Plasma Skin Tightening treatment is a cosmetic procedure that utilizes plasma, an ionized gas, to non-surgically tighten the skin. This treatment is used to correct wrinkles and fine lines, pigmented lesions, aging spots and discolored skin, resurface the skin, correct melasma, correct acne scars and surgical scars, remove moles and skin tags, and more. Plasma Skin Tightening is not suitable for all clients. Ideal clients for this cosmetic procedure are in good health, with no pre-existing health conditions, fair to medium skin, with loose, crepe-like skin around eyes, neck, tummy, mouth, and other areas.
AREAS THAT CAN BE TREATED:
Lid and Under Eyes Combo
Upper and Lower Lip (Lip Flip)
Belly Button Lift
Chest and Neck
If you have signs of cold or flu, your treatment should be rescheduled.
Contact lenses should be removed if you are having treatment on the upper eyelids.
Skin must not be inflamed in the area where you are having treatment.
If you have a sunburn/suntan, plasma skin tightening treatment should be rescheduled for up to 8 weeks or until the sunburn/suntan signs disappear.
Discontinue the use of all AHA and/or Retinol skincare products for at least 4 weeks before treatment.
Eyelash extensions must be removed before you receive upper or lower eyelid treatment. The can be reapplied after 8 weeks.
4 weeks before treatment, discontinue the use of all cleaners, creams, and serums containing acids, including: salicylic, glycolic, and lactic acid.
Many clients feel some heat-related discomfort during their treatment. It is usually temporarily experienced during the procedure, and it is localized in the treatment area.
Plasma skin tightening will cause varying degrees of redness or swelling of the treatment area. These are common side effects that usually last several days to a few weeks. Prolonged redness is rare, previously documented to last up to several months.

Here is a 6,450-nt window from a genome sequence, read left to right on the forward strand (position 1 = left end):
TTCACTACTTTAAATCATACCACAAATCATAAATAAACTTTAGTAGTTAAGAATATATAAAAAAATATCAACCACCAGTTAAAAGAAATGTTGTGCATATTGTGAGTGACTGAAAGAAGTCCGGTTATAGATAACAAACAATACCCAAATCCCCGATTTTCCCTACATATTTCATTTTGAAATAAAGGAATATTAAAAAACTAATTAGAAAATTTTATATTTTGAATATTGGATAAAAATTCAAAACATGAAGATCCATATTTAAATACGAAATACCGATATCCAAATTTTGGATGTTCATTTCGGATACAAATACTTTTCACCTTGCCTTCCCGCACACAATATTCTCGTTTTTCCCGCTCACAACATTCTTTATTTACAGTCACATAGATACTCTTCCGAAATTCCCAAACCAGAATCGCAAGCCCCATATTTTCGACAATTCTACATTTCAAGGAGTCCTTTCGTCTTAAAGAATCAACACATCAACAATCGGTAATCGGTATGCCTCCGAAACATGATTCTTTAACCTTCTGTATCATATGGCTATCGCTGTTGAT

Itching may occur as part of the normal healing process. It can also happen due to infection, poor wound healing, or contact dermatitis.
An acne flare-up or the formation of milia (tiny white bumps or cysts on the skin) may occur. These symptoms generally resolve completely.
During healing, the treated area may seem to be darker. This is called post inflammatory hyperpigmentation (PIH). PIH is a part of how normal skin reacts to injury. PIH usually fades within 3 to 6 months. For some patients who have pigment changes, the treated area loses pigmentation, and it becomes lighter than the surrounding skin (hypo-pigmentation). This reaction may be permanent.
Plasma skin tightening may cause pin-point bleeding or oozing. Crusts or scabs may form afterward. If these reactions occur, contact the clinic for additional care instructions.
Heat from plasma skin tightening in the upper layers of the skin may cause blisters, burns, and subsequent scabbing. Blisters usually resolve within 2-4 days. A scab may remain after a blister forms, but generally disappears during the natural healing process.
It is very rare, but scarring is a possibility because of the disruption to the skin’s surface and/or subsequent abnormal healing. Scars, which may be permanent, could be raised or depressed, and they could cause a loss of pigment in the scarred area.
Melasma is a difficult condition to treat. Although positive results have been obtained, multiple treatments and the use of bleaching creams may be necessary for best results. No guarantees can be offered regarding melasma, because results vary greatly between patients.